Bombay HC gives Maharashtra six months to decide on water supply plan
Wants state’s decision in six months on a proposal to divert water from west-flowing rivers to the Godavari and Tapi sub-basin to alleviate water scarcity in Marathwadamumbai Updated: Sep 25, 2016 00:59 IST
The Bombay high court has directed the state government to take a decision in six months on a proposal to divert water from west-flowing rivers to the Godavari and Tapi sub-basin to alleviate water scarcity in Marathwada.
Acting on a number of public interest litigations concerning water supply to Marathwada and other parts of western Maharashtra, bench of Justice Abhay Oka and Justice Girish Kulkarni also directed the state government to take a decision on another proposal – to provide direct gravity pipelines from upstream reservoirs on the Godavari river basin for the benefit of the downstream Jayakwadi dam.
On the proposal to divert water from west-flowing rivers to the Godavari and Tapi sub-basins, the court noted that in 2001, a government-appointed committee had laid out a scheme to divert 80 TMC (thousand million cubic metres) of water that goes waste after flowing through various rivers into the Arabian Sea from western side of the Sahyadri range in Nasik and Thane districts. The court also took into consideration the fact that the state government spent over Rs 3,700 crore on drought relief in 2014-15.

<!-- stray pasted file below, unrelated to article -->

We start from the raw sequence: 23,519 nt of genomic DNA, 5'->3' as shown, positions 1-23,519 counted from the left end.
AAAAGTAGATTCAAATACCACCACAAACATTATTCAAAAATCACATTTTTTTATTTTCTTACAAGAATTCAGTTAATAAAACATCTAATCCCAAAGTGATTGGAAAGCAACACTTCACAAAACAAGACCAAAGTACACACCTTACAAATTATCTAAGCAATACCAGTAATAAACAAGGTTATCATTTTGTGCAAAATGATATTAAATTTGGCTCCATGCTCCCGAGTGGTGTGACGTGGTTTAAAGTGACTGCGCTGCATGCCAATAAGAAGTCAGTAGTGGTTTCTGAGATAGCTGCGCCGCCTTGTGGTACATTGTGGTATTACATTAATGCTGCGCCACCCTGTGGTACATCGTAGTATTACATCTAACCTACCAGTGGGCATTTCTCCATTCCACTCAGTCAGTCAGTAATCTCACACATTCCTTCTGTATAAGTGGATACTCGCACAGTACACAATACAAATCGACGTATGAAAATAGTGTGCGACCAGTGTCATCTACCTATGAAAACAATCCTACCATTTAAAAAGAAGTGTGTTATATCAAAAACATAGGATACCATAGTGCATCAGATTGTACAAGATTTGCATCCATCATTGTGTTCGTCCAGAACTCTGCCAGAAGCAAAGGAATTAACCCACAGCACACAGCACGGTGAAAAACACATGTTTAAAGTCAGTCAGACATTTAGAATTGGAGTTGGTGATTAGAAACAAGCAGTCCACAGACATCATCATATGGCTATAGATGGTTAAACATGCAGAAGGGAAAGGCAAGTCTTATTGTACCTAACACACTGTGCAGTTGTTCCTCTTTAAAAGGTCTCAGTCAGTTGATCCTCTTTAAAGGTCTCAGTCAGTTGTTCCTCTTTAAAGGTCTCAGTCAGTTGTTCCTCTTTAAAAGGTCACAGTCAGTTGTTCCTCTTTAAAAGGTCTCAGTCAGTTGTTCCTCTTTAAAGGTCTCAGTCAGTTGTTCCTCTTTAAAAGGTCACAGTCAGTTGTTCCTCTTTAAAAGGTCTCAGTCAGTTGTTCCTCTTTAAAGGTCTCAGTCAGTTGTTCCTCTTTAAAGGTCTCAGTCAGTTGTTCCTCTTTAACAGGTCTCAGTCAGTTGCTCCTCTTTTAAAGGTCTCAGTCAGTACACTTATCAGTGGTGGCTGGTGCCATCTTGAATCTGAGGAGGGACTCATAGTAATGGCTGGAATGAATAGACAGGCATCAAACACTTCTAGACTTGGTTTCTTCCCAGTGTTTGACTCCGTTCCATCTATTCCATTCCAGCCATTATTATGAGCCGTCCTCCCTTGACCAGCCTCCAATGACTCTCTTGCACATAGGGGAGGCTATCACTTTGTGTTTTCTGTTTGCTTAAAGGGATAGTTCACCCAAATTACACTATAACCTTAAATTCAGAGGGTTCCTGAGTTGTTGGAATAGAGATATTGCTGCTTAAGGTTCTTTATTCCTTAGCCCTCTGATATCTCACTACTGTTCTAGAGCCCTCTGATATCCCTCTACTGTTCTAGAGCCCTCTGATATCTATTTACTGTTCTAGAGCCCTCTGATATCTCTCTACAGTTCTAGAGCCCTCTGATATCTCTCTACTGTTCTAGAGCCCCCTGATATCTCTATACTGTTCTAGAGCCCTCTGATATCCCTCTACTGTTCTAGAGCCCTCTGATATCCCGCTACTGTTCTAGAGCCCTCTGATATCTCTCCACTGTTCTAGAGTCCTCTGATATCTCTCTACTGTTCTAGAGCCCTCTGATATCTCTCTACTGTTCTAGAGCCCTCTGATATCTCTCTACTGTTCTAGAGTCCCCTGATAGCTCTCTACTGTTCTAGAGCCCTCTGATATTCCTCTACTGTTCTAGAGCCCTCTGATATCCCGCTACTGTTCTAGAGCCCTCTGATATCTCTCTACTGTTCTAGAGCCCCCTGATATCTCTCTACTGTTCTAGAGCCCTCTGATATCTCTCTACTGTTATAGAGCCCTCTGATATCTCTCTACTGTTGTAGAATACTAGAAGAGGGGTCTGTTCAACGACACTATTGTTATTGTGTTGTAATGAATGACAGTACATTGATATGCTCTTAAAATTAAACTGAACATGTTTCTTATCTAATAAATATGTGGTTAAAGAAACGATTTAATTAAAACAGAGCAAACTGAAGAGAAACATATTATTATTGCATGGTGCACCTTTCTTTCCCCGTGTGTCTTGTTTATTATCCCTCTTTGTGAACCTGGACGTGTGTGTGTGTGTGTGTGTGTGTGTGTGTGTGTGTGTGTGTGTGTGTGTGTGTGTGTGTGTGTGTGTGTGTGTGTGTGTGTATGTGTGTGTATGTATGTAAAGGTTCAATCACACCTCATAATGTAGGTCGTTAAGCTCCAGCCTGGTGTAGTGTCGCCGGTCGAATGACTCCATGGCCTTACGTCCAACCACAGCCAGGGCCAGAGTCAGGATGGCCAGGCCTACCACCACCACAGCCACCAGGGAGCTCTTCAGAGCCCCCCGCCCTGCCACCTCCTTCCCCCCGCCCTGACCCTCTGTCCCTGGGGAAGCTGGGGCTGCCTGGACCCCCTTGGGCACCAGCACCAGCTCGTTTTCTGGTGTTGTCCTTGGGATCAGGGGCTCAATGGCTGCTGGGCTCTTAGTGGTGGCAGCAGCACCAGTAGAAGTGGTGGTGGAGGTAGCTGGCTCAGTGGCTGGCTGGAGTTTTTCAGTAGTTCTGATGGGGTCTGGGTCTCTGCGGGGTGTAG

As for providing direct gravity pipelines, the court observed that it was not an impossible task. “We are in an era that has seen pipelines of hundreds of kilometres in our own country carrying natural gas,” said the bench. “Here we are concerned with water, which is a basic requirement for human survival and development.”
“The requirement of petroleum may be secondary to that of water,” said the bench. “In this situation, we do not see why provision for such water transportation from areas which receive sufficient rainfall cannot be diverted and transported by pipelines to areas such as Marathwada, where there is a scarcity year after year.”
In its 200-page judgment, the bench also observed that residents of any particular region cannot claim exclusive ownership over flowing or stored water. “As far as water flowing through rivers and water stored in reservoirs is concerned, the state is the trustee of the same and the public at large is the beneficiary,” it said. “It follows that no citizen or entity can claim any preferential right in respect of the particular quantity (of water),” said the judges. “No one can claim a vested or preferential right to get water from a particular reservoir or river or other source of water.”